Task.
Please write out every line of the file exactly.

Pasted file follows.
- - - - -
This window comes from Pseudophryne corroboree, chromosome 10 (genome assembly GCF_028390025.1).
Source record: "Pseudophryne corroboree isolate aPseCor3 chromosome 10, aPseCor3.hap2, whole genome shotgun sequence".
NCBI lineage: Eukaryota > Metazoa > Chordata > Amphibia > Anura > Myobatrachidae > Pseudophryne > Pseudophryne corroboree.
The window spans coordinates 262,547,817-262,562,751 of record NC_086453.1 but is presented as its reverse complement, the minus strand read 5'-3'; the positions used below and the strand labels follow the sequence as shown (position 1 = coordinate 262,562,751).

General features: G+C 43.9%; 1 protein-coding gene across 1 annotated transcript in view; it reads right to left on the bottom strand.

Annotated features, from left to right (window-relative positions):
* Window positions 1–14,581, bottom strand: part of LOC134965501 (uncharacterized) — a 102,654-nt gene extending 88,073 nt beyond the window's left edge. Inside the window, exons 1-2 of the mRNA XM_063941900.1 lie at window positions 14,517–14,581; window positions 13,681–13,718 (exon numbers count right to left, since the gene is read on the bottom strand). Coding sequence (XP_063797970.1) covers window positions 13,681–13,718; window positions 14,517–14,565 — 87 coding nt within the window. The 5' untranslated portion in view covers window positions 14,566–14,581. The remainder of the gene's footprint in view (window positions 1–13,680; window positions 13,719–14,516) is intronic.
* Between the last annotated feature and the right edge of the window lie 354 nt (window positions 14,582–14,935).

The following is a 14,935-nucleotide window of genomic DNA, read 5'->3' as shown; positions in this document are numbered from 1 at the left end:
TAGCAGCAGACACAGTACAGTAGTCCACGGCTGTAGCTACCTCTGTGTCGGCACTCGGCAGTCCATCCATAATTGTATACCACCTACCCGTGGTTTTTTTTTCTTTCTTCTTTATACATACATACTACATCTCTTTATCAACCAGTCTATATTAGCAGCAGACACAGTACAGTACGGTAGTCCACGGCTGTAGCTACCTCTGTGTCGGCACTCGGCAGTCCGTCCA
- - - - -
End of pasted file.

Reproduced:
This window comes from Pseudophryne corroboree, chromosome 10 (genome assembly GCF_028390025.1).
Source record: "Pseudophryne corroboree isolate aPseCor3 chromosome 10, aPseCor3.hap2, whole genome shotgun sequence".
NCBI lineage: Eukaryota > Metazoa > Chordata > Amphibia > Anura > Myobatrachidae > Pseudophryne > Pseudophryne corroboree.
The window spans coordinates 262,547,817-262,562,751 of record NC_086453.1 but is presented as its reverse complement, the minus strand read 5'-3'; the positions used below and the strand labels follow the sequence as shown (position 1 = coordinate 262,562,751).

General features: G+C 43.9%; 1 protein-coding gene across 1 annotated transcript in view; it reads right to left on the bottom strand.

Annotated features, from left to right (window-relative positions):
* Window positions 1–14,581, bottom strand: part of LOC134965501 (uncharacterized) — a 102,654-nt gene extending 88,073 nt beyond the window's left edge. Inside the window, exons 1-2 of the mRNA XM_063941900.1 lie at window positions 14,517–14,581; window positions 13,681–13,718 (exon numbers count right to left, since the gene is read on the bottom strand). Coding sequence (XP_063797970.1) covers window positions 13,681–13,718; window positions 14,517–14,565 — 87 coding nt within the window. The 5' untranslated portion in view covers window positions 14,566–14,581. The remainder of the gene's footprint in view (window positions 1–13,680; window positions 13,719–14,516) is intronic.
* Between the last annotated feature and the right edge of the window lie 354 nt (window positions 14,582–14,935).

The following is a 14,935-nucleotide window of genomic DNA, read 5'->3' as shown; positions in this document are numbered from 1 at the left end:
TAGCAGCAGACACAGTACAGTAGTCCACGGCTGTAGCTACCTCTGTGTCGGCACTCGGCAGTCCATCCATAATTGTATACCACCTACCCGTGGTTTTTTTTTCTTTCTTCTTTATACATACATACTACATCTCTTTATCAACCAGTCTATATTAGCAGCAGACACAGTACAGTACGGTAGTCCACGGCTGTAGCTACCTCTGTGTCGGCACTCGGCAGTCCGTCCA